A plaintiff who has filed a lawsuit against Intuitive Surgical, the maker of the da Vinci Surgical System has filed a motion seeking to have all similar claims involving injuries alleged to have been caused by the surgical robot consolidated in multidistrict litigation (MDL). The motion, filed on May 9 with U.S. Judicial Panel on Multidistrict Litigation, proposed that the da Vinci surgery MDL be centralized in the U.S. District Court for the Southern District of Mississippi, before Judge Carlton Wayne Reeves. The filing also proposed the U.S. District Court for the Northern District of California, where Intuitive Surgical is based, as an alternative venue.
As we’ve reported previously, Intuitive Surgical received clearance from the U.S. Food & Drug Administration (FDA) to market the da Vinci Surgical Robot in 2000, and it is now used to perform a large number of surgeries, including heart bypass and valve repair operations, hysterectomies, prostate removal surgeries, weight loss surgery, and surgical treatment of ladder, kidney, colorectal, gynecological, prostate and throat cancers. According to a report published by The Los Angeles Times last fall, use of the da Vinci Robot quadrupled in the last four years, and it is now used in at least 2,000 hospitals around the world. The massive robot, which can cost hospitals as much as $2 million to purchase, is controlled remotely from a console, while the robot’s arms are placed into the patient for burning away tissue in order to remove the diseased organs.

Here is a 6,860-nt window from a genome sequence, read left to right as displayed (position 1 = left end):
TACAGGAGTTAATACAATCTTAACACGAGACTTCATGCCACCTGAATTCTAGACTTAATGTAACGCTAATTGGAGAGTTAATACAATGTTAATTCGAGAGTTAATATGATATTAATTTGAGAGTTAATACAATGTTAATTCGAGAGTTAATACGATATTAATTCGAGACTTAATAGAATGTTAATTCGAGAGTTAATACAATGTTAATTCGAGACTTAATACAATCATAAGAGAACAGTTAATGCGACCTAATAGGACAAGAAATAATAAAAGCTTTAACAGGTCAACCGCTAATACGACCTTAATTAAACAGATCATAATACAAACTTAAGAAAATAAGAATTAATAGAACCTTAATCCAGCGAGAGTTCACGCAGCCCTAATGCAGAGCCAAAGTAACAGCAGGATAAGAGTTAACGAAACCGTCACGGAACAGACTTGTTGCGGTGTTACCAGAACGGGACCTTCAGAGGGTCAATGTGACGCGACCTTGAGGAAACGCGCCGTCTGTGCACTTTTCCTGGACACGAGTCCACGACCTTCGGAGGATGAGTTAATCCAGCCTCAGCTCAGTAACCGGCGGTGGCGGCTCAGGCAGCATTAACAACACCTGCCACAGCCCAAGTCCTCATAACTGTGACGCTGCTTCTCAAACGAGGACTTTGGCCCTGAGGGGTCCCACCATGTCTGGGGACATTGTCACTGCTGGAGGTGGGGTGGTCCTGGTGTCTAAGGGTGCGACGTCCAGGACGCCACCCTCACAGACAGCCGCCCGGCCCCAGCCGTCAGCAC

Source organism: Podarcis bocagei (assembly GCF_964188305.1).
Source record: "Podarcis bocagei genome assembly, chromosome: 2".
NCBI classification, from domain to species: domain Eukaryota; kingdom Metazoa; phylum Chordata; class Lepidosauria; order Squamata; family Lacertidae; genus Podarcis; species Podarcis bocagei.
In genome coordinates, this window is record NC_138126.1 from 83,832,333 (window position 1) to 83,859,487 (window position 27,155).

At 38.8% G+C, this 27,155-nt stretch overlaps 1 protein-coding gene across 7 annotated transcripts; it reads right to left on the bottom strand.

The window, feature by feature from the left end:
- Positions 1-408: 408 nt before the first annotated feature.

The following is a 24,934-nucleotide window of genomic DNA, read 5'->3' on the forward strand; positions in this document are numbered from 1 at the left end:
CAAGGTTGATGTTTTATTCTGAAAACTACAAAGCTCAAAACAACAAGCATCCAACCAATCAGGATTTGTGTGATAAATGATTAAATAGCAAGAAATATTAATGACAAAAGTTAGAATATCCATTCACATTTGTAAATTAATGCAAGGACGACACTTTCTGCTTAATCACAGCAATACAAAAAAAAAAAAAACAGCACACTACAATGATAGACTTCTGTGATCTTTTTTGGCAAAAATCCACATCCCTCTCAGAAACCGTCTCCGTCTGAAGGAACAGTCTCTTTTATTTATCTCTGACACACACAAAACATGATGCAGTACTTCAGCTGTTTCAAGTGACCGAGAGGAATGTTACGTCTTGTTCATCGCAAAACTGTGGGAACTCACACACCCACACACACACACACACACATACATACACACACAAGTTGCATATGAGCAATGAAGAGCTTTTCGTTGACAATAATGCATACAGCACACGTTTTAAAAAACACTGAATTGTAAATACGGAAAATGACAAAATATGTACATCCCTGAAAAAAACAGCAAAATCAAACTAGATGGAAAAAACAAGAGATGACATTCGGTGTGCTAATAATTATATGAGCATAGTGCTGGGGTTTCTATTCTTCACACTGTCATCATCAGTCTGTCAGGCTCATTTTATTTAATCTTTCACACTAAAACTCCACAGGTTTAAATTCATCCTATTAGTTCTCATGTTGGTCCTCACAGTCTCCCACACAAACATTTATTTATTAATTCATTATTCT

At least four lawsuits alleging the da Vinci Surgical Robot has caused severe internal injuries, including burns, tears and other complications, some of which have resulted in death or chronic pain and disability, have been filed in federal courts around the country. Among other things, da Vinci Surgical Robot lawsuits fault the aggressive marketing tactics used by Intuitive to convince hospitals to purchase the expensive surgical robot, and allege that a combination of design flaws inherent in the robot, coupled with poor physician training on the device, has resulted in serious injuries.
An MDL allows lawsuits associated with a particular product to be coordinated under one judge for pretrial litigation to avoid duplicative discovery, inconsistent rulings and to conserve the resources of the parties, witnesses and the court. When lawsuits are consolidated as a multidistrict litigation, each retains its own identity. If the multidistrict litigation process does not resolve the cases, they are transferred back to the court where they originated for trial.